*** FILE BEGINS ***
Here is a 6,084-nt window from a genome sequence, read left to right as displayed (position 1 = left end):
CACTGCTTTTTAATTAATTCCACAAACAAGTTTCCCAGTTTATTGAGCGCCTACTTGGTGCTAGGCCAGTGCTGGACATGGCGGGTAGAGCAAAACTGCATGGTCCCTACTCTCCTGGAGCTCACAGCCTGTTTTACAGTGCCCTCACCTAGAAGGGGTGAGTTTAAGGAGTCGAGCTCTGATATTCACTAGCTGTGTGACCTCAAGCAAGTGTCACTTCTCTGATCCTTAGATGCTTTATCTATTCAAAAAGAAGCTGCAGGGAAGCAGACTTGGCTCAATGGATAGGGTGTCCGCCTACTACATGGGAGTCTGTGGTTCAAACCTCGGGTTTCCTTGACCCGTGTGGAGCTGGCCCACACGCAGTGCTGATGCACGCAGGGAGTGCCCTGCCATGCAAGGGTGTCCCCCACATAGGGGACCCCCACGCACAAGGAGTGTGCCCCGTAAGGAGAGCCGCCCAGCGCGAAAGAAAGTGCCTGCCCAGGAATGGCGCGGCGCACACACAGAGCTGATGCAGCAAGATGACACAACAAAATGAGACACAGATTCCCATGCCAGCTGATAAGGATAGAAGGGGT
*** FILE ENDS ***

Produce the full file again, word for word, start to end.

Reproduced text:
Here is a 6,084-nt window from a genome sequence, read left to right as displayed (position 1 = left end):
CACTGCTTTTTAATTAATTCCACAAACAAGTTTCCCAGTTTATTGAGCGCCTACTTGGTGCTAGGCCAGTGCTGGACATGGCGGGTAGAGCAAAACTGCATGGTCCCTACTCTCCTGGAGCTCACAGCCTGTTTTACAGTGCCCTCACCTAGAAGGGGTGAGTTTAAGGAGTCGAGCTCTGATATTCACTAGCTGTGTGACCTCAAGCAAGTGTCACTTCTCTGATCCTTAGATGCTTTATCTATTCAAAAAGAAGCTGCAGGGAAGCAGACTTGGCTCAATGGATAGGGTGTCCGCCTACTACATGGGAGTCTGTGGTTCAAACCTCGGGTTTCCTTGACCCGTGTGGAGCTGGCCCACACGCAGTGCTGATGCACGCAGGGAGTGCCCTGCCATGCAAGGGTGTCCCCCACATAGGGGACCCCCACGCACAAGGAGTGTGCCCCGTAAGGAGAGCCGCCCAGCGCGAAAGAAAGTGCCTGCCCAGGAATGGCGCGGCGCACACACAGAGCTGATGCAGCAAGATGACACAACAAAATGAGACACAGATTCCCATGCCAGCTGATAAGGATAGAAGGGGT